A LIVING HISTORY BLOG.

18TH CENTURY LIVING HISTORY IN AUSTRALIA.

Friday, 24 September 2010

The 18th Century Shot Pouch. Video.

6 comments:

Murphyfish said...

Another informative film Keith, you certainly have a knack for explaining things clearly.
Regards,
John

Dave Reid said...

The self-sufficiency of 18th century woodsmen was amazing. I think today of modern rifles and the fact that if you run out of ammunition "thats it" the weapon then just becomes a burden to carry, absolutely useless in a survival situation.

The flintlock seems to remain a very practicle weapon, it is a multipurpose tool serving many functions. It can of course be used as a weapon for defence and offence, hunting large game and making fire. Apart from producing one's own ammunition the weapon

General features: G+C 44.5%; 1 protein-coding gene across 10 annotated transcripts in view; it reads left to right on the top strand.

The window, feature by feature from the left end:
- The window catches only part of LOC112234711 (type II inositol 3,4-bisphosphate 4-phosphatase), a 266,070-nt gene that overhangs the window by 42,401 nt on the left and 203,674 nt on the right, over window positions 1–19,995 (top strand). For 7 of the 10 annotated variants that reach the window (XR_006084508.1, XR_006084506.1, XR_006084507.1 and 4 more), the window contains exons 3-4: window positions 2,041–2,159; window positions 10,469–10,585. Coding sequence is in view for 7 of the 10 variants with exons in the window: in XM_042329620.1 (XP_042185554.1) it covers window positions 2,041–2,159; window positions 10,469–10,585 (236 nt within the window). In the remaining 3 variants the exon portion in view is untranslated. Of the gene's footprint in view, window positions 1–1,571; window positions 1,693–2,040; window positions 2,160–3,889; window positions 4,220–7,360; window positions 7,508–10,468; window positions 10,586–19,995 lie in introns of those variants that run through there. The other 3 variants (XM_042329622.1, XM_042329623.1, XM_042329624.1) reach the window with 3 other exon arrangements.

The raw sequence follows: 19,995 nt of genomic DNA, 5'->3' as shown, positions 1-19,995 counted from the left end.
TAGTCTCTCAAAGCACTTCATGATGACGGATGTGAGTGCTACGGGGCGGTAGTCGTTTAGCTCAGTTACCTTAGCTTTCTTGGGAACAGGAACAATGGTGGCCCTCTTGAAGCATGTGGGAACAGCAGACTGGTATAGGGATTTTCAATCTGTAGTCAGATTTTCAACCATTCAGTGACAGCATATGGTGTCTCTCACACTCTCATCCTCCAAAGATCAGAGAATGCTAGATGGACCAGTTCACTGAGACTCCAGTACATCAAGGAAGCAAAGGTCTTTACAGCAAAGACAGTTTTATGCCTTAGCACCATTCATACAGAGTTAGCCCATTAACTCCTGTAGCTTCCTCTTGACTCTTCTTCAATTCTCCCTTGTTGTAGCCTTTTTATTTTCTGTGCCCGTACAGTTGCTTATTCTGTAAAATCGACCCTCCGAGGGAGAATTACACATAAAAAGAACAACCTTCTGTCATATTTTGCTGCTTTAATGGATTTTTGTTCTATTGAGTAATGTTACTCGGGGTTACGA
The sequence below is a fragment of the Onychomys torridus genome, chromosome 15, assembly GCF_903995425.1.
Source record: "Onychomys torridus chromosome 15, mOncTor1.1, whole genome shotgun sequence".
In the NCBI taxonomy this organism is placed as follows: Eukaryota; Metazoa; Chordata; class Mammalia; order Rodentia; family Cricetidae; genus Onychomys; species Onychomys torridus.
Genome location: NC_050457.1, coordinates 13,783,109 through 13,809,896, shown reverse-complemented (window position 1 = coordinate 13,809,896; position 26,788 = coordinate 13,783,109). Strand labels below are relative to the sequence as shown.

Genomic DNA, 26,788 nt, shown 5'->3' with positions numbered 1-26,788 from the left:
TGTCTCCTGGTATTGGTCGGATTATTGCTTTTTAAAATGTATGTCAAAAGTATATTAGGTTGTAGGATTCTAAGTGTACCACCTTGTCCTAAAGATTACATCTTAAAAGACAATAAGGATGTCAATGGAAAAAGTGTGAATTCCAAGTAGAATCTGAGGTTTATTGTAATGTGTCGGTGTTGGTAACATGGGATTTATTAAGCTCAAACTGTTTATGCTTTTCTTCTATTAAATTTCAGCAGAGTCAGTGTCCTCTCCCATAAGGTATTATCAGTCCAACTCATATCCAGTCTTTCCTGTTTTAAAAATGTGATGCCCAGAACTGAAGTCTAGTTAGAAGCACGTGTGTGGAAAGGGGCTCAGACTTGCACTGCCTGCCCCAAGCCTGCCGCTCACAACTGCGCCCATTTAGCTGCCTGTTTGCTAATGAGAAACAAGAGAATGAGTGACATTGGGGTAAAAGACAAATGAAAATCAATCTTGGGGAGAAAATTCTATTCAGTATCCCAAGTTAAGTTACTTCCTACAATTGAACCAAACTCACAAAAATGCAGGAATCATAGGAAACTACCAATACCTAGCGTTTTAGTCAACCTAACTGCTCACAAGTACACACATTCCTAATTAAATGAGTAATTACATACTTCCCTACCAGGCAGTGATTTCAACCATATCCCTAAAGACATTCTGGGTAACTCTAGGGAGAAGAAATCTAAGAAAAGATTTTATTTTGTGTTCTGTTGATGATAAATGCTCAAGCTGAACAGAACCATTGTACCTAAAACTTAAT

apears to have the benefits of being easy to repair in the event of a breakdown.

All up a very interesting video Keith. I am learning much of a historical nature from your videos that I am always very interested in. I must fire a fusil at least once in my life before I go just for the experience. Cheers Dave

Le Loup said...

Thanks John. I am pleased that the videos have turned out as well as they have.
Keith.

Bob Mc said...

Keith, I'm assuming that a black powder muzzle loading flintlock like you are using isn't affected by Australia's gun laws, or do you need a special permit?

Le Loup said...

Right on all counts Dave, and for those reasons the flintlock was still in use way into the 19th century even though percussion arms were available.
Keith.

Le Loup said...

Hi Bob. Yes the firearms laws do apply to the flintlock unfortunately, the government is running scared and is misinformed regarding muzzle-loading guns.
Originals made before 1900ad do not require a licence or registration providing they are not going to be used. Copies of originals have to be licenced and registered, even though there is no difference between them!
Keith.